As with most social media you and I aren’t the customers of Klout, we are the product. Only with Klout you can’t opt out of being packaged and sold.
That’s pretty horrible. I also have a profile on Klout that I never created nor want. There doesn’t seem to be a way to remove it either.
I suppose that there’s no harm, per se. It’s an external catalogue of my public Twitter feed and the topics I write about. But somehow it feels wrong that they’re able to hijack that information for no other reason than to target ads.
Platform wars are stupid. Trying to convince everyone that one OS, one phone or one game console is better than another is preposterous, as everyone is looking for a different set of features. If you’re someone who wants to endlessly customize your phone, you probably won’t be as happy with an iPhone as compared to an Android device, at least in an out-of-the-box kind of way. If you want to run a new version of the OS that isn’t officially supported on your phone you will, again, be happier with Android. And if you want an unregulated free market of apps, you have to go for an Android phone.
It is against Google’s morals to monitor or curate the apps that appear in Android Market. That’s fine; that’s their call. But copyright and trademark holders would likely appreciate a cursory glance at submissions to ensure their intellectual property isn’t being ripped off and re-sold by some jerkoff.
In a few minutes’ search of the Android Market, I found a Tron theme (and another, and another). I couldn’t find any indication on Disney’s site, the app pages on Market or on the developers’ sites that these are licensed applications. Likewise for this Toy Story app, this Disney songs app and this throwing Coke in a trash can app. If you visit the last one, you’ll note that the developer has a number of similar apps available with different company logos.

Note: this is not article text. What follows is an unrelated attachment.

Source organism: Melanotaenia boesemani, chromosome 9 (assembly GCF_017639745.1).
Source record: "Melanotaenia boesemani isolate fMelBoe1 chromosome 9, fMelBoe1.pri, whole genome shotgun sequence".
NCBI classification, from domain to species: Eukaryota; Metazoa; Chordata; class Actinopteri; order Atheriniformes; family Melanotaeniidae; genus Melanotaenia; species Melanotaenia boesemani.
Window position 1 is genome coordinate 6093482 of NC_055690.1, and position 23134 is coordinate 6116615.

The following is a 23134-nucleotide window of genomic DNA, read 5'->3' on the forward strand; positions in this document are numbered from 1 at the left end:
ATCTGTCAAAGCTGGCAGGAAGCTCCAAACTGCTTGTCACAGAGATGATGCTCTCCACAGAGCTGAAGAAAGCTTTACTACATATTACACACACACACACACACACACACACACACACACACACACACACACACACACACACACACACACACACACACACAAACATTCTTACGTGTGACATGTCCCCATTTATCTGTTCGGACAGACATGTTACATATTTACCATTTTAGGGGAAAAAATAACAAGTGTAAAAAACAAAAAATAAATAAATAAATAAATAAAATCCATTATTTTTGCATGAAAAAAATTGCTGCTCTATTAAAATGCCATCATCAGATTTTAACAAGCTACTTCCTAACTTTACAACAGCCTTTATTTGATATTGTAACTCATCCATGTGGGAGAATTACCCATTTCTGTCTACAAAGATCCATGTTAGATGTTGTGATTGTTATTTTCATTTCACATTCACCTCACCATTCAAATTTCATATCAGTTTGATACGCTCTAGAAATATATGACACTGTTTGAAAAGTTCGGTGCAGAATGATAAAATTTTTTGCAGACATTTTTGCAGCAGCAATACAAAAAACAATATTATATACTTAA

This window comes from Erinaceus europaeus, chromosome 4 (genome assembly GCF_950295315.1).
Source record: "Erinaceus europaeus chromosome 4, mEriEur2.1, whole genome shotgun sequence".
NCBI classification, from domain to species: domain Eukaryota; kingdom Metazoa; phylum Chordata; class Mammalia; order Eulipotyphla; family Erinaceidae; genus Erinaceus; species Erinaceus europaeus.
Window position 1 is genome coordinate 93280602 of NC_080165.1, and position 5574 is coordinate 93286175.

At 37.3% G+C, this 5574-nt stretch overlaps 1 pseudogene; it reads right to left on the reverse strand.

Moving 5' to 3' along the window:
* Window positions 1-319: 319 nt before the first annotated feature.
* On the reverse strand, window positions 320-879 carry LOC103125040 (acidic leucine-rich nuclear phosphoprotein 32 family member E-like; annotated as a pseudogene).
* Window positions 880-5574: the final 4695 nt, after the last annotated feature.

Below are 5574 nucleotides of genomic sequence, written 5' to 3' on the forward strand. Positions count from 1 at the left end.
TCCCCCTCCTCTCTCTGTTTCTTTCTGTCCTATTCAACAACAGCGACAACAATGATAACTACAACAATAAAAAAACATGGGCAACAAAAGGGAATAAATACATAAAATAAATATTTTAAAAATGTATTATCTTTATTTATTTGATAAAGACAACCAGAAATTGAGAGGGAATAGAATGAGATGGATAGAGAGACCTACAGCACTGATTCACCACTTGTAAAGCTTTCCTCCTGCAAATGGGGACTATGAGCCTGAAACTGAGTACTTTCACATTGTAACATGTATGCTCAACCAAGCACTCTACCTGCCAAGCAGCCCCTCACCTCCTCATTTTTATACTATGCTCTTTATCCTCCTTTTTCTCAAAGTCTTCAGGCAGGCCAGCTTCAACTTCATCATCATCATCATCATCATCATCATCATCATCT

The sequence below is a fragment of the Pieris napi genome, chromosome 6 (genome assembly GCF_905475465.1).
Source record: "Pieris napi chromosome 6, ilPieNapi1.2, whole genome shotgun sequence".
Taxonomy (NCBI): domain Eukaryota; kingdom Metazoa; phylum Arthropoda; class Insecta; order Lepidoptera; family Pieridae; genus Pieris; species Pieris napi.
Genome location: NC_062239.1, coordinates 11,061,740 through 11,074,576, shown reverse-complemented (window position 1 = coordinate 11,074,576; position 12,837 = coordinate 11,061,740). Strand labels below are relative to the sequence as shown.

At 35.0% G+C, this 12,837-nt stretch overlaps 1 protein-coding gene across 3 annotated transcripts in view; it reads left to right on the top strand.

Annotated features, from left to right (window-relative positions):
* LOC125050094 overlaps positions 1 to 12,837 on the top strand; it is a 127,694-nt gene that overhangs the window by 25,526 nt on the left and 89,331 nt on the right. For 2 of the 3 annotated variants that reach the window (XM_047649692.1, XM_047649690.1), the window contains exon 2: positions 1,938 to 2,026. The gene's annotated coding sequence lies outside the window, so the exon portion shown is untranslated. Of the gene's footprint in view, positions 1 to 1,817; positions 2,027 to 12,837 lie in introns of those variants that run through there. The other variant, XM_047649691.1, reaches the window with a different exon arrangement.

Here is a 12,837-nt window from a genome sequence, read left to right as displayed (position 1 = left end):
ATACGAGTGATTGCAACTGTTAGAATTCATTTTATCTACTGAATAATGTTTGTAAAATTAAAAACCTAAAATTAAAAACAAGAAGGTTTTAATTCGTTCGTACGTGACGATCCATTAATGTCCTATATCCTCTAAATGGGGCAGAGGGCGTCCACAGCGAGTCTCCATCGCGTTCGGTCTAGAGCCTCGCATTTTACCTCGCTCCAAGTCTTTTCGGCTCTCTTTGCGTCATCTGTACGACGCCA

Apple is, of course, not spared. This live wallpaper depicts an Android logo peeing on an Apple logo. Very clever. So clever, in fact, that someone ripped him off with a slightly different version. There are also a number of iPhone themes available that use the original iOS icons.
This is a bit of a problem by itself, but I would side with the recent Canadian Supreme court decision that merely linking to something does not constitute collusion or liability. But these applications are being hosted by Google. Google is paying for any hosting fees and transaction fees that may be incurred. But what makes this especially infuriating is that Google takes a 30% cut of application sales. You’ll note that throughout this post I’ve only been linking to paid apps. Google will happily take 30% of the sales of applications that infringe upon copyright and trademark. I can’t even see ignorance as a defence here. Google knows what’s in their store, and they’re not taking reasonable steps to ensure infringing material isn’t allowed.
The sixth point on Google’s company philosophy states that they “can make money without doing evil.” They don’t seem particularly attached to that notion. Now that Android is no longer some pet project, Google has something of an obligation to make the official market for it free of malware and property infringement. Android is the most popular smartphone operating system, and Google should act like they know what that means for users.